Apart from the fact that KSM often saves substantially less memory in practice than expected, it comes with significant security risks. The problem is that two guests who have access to the same physical memory page can determine the behavior of the other guest on that memory page. On first access, the page is sent to the CPU cache, which delivers the data in a measurably faster way as of the second read. With KSM, a second guest can leverage this fact to determine whether the first guest has read data identical to its own.

If you think that this is only significant under laboratory conditions, think again: Irazoqui et al. [6] have shown how a guest in a real cloud could discover the keys of an AES implementation of OpenSSL.

Any admin of virtualization environments in production use should thus ensure that KSM is disabled. In RHEL 7, CentOS 7, and others, you need to do this manually. Listing 1 shows how to see whether KSM is active. If the output from your system differs, it is highly probable that KSM is active. In this case, Listing 2 shows how KSM can be switched off on a CentOS 7 system.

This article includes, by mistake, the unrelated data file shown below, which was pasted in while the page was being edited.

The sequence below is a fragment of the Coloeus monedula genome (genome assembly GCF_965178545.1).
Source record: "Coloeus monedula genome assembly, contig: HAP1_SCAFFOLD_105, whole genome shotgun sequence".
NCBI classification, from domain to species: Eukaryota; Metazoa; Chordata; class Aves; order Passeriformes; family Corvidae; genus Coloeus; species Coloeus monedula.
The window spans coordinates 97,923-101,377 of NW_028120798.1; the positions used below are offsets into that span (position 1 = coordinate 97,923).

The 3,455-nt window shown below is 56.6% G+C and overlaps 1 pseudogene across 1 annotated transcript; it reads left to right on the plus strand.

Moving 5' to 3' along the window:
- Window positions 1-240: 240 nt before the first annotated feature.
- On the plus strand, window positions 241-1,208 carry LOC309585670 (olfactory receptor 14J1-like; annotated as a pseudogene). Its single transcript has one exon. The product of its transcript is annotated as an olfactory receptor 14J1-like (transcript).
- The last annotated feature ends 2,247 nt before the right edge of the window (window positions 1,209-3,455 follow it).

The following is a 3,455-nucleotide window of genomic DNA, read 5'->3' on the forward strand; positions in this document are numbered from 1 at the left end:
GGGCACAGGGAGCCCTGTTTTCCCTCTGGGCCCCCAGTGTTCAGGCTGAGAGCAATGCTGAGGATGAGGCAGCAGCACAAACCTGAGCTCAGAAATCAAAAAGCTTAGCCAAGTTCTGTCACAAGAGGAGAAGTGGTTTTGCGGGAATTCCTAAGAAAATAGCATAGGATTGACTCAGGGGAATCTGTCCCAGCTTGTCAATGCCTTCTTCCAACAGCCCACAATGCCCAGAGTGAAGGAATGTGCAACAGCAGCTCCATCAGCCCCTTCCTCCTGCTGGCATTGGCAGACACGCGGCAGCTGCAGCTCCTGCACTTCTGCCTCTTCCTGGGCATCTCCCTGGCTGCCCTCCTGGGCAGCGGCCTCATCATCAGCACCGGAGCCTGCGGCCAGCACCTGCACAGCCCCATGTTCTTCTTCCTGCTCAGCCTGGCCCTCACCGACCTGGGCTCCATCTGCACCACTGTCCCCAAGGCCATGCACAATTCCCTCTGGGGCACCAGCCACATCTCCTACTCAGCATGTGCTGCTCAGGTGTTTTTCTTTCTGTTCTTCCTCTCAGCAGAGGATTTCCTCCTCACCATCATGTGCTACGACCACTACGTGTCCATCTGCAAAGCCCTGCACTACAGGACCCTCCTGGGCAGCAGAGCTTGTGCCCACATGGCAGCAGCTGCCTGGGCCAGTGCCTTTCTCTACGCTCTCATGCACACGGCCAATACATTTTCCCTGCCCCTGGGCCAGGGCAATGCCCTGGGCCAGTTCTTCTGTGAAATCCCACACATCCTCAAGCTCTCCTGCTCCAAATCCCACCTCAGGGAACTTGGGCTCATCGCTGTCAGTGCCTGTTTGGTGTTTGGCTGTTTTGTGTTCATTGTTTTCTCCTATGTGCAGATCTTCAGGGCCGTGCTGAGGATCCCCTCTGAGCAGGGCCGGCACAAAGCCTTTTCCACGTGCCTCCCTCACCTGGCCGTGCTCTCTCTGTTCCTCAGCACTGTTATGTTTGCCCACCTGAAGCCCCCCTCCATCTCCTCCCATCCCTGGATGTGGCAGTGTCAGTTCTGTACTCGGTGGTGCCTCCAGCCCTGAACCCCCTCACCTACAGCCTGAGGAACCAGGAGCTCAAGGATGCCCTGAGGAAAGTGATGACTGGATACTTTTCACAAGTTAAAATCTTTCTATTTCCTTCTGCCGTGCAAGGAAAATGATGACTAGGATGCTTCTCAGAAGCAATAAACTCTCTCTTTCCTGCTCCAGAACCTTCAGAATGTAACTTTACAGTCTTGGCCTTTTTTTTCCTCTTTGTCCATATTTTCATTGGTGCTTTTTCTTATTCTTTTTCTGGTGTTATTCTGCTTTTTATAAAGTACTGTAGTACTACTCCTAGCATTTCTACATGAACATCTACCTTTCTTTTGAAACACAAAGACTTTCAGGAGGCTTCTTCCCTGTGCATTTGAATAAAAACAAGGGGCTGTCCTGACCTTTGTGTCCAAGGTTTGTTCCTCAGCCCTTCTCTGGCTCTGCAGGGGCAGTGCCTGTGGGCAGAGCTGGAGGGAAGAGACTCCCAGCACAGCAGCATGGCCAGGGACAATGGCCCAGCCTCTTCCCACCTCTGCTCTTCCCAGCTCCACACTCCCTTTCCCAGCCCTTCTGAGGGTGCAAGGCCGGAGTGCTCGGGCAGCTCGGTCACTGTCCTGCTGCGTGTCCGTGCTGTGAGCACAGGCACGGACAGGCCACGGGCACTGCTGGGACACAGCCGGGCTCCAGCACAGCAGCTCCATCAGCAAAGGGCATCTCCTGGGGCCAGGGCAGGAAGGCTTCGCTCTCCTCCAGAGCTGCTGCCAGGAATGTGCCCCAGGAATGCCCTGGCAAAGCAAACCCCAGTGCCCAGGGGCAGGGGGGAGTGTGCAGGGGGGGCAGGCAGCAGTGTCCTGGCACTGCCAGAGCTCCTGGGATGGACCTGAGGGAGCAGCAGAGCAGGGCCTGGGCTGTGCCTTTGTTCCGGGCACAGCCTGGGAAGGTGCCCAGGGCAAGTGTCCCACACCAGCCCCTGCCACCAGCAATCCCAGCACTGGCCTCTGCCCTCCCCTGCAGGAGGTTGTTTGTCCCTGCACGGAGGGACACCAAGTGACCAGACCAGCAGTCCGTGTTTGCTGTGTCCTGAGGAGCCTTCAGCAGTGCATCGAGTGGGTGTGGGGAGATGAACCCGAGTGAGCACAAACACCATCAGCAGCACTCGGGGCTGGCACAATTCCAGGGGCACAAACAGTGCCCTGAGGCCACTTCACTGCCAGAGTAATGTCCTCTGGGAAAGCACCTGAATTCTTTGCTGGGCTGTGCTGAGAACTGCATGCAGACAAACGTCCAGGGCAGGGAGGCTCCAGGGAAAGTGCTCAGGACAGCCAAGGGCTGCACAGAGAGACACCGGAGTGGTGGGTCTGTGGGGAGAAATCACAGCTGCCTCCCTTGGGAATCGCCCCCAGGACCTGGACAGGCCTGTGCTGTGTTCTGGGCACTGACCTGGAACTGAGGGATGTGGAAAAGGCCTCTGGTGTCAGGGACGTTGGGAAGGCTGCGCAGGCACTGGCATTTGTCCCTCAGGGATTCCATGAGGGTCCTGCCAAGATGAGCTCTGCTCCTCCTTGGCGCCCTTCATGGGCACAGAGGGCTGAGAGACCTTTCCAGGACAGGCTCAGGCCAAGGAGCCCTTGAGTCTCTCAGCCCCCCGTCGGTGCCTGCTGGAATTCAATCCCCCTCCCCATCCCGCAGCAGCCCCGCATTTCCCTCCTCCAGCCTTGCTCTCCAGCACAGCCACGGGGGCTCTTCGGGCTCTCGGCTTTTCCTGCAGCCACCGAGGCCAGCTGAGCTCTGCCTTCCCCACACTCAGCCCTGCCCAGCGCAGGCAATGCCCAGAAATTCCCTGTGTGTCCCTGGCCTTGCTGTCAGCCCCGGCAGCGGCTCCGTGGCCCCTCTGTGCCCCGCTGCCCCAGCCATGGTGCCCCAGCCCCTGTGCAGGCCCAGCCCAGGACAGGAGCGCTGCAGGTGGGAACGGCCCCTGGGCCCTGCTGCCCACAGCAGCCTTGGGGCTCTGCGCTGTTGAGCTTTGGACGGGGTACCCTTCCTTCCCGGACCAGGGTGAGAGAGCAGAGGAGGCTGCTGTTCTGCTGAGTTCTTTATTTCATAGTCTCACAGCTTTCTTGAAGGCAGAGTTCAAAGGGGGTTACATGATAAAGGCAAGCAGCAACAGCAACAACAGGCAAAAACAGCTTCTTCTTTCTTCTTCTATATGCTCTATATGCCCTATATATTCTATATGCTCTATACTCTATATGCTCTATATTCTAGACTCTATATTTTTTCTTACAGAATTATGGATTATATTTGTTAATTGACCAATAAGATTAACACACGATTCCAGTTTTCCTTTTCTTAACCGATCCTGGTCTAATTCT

Listing 1: Checking the Status of KSM

# cat /sys/kernel/mm/ksm/run
# cat /sys/kernel/mm/ksm/pages_shared
# pgrep ksmtuned

Listing 2: Disabling KSM

# systemctl stop ksmtuned
Stopping ksmtuned:                  [   OK   ]
# systemctl stop ksm
Stopping ksm:                       [   OK   ]
# systemctl disable ksm
# systemctl disable ksmtuned
# echo 2 > /sys/kernel/mm/ksm/run

The Network Connection

Another challenge for each virtualization host is ensuring a secure network connection for the guests. Essentially three different types of network communication occur: (1) guests communicate with other guests or the outside world, (2) administrative communication manages and controls the guests, and (3) accessing the hard disk images creates traffic to the memory back end. Admins typically separate these flows with the use of multiple physical networks. Figure 2 outlines a simple host structure with three network interfaces.

Schematic network connection of a host with three ports.
Figure 2: Schematic network connection of a host with three ports.

The problem is that the Linux kernel loves to communicate, which means that, in case of an incorrect guest configuration, the guest might be able to access the other networks rather than just the host. In an unfavorable case, this can mean, for example, that the guest can gain access to disk images belonging to other guests.

An Attack Scenario